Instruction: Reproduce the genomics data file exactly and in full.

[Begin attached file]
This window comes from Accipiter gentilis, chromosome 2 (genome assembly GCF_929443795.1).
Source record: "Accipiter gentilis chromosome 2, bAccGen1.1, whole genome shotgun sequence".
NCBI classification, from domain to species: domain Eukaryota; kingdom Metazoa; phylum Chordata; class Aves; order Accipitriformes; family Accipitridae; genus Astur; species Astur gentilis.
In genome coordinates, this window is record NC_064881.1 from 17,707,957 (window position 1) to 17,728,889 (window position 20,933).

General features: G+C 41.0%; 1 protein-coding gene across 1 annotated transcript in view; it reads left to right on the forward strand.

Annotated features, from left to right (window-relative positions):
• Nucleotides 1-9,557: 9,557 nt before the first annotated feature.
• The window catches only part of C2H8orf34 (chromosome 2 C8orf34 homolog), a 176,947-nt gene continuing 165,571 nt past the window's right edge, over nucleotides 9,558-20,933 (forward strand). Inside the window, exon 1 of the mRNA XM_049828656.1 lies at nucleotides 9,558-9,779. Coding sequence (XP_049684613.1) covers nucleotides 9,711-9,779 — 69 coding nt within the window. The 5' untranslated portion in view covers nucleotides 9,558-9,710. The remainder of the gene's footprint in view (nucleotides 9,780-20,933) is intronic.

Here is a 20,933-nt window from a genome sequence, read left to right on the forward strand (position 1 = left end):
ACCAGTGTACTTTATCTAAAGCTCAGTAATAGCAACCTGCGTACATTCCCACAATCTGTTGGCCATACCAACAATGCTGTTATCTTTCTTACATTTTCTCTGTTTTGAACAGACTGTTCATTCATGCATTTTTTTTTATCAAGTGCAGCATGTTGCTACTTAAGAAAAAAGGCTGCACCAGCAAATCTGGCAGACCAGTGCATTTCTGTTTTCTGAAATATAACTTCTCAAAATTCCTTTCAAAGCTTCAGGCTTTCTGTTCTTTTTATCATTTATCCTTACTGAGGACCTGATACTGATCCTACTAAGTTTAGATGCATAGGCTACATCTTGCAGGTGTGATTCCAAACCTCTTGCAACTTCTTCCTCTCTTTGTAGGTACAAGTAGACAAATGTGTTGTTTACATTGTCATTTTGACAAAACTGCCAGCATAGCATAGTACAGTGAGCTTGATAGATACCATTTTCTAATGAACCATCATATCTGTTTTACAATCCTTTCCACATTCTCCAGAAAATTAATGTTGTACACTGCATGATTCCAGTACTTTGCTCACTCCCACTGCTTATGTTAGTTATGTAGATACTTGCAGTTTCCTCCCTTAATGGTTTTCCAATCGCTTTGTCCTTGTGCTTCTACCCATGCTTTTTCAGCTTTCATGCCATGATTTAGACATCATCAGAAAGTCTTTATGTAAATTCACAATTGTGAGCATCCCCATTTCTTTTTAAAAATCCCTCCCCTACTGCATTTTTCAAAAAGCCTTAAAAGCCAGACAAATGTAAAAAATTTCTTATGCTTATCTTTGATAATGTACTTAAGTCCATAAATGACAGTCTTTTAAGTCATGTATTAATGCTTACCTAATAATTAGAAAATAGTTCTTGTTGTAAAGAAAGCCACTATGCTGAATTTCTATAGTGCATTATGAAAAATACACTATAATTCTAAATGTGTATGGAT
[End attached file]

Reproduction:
This window comes from Accipiter gentilis, chromosome 2 (genome assembly GCF_929443795.1).
Source record: "Accipiter gentilis chromosome 2, bAccGen1.1, whole genome shotgun sequence".
NCBI classification, from domain to species: domain Eukaryota; kingdom Metazoa; phylum Chordata; class Aves; order Accipitriformes; family Accipitridae; genus Astur; species Astur gentilis.
In genome coordinates, this window is record NC_064881.1 from 17,707,957 (window position 1) to 17,728,889 (window position 20,933).

General features: G+C 41.0%; 1 protein-coding gene across 1 annotated transcript in view; it reads left to right on the forward strand.

Annotated features, from left to right (window-relative positions):
• Nucleotides 1-9,557: 9,557 nt before the first annotated feature.
• The window catches only part of C2H8orf34 (chromosome 2 C8orf34 homolog), a 176,947-nt gene continuing 165,571 nt past the window's right edge, over nucleotides 9,558-20,933 (forward strand). Inside the window, exon 1 of the mRNA XM_049828656.1 lies at nucleotides 9,558-9,779. Coding sequence (XP_049684613.1) covers nucleotides 9,711-9,779 — 69 coding nt within the window. The 5' untranslated portion in view covers nucleotides 9,558-9,710. The remainder of the gene's footprint in view (nucleotides 9,780-20,933) is intronic.

Here is a 20,933-nt window from a genome sequence, read left to right on the forward strand (position 1 = left end):
ACCAGTGTACTTTATCTAAAGCTCAGTAATAGCAACCTGCGTACATTCCCACAATCTGTTGGCCATACCAACAATGCTGTTATCTTTCTTACATTTTCTCTGTTTTGAACAGACTGTTCATTCATGCATTTTTTTTTATCAAGTGCAGCATGTTGCTACTTAAGAAAAAAGGCTGCACCAGCAAATCTGGCAGACCAGTGCATTTCTGTTTTCTGAAATATAACTTCTCAAAATTCCTTTCAAAGCTTCAGGCTTTCTGTTCTTTTTATCATTTATCCTTACTGAGGACCTGATACTGATCCTACTAAGTTTAGATGCATAGGCTACATCTTGCAGGTGTGATTCCAAACCTCTTGCAACTTCTTCCTCTCTTTGTAGGTACAAGTAGACAAATGTGTTGTTTACATTGTCATTTTGACAAAACTGCCAGCATAGCATAGTACAGTGAGCTTGATAGATACCATTTTCTAATGAACCATCATATCTGTTTTACAATCCTTTCCACATTCTCCAGAAAATTAATGTTGTACACTGCATGATTCCAGTACTTTGCTCACTCCCACTGCTTATGTTAGTTATGTAGATACTTGCAGTTTCCTCCCTTAATGGTTTTCCAATCGCTTTGTCCTTGTGCTTCTACCCATGCTTTTTCAGCTTTCATGCCATGATTTAGACATCATCAGAAAGTCTTTATGTAAATTCACAATTGTGAGCATCCCCATTTCTTTTTAAAAATCCCTCCCCTACTGCATTTTTCAAAAAGCCTTAAAAGCCAGACAAATGTAAAAAATTTCTTATGCTTATCTTTGATAATGTACTTAAGTCCATAAATGACAGTCTTTTAAGTCATGTATTAATGCTTACCTAATAATTAGAAAATAGTTCTTGTTGTAAAGAAAGCCACTATGCTGAATTTCTATAGTGCATTATGAAAAATACACTATAATTCTAAATGTGTATGGAT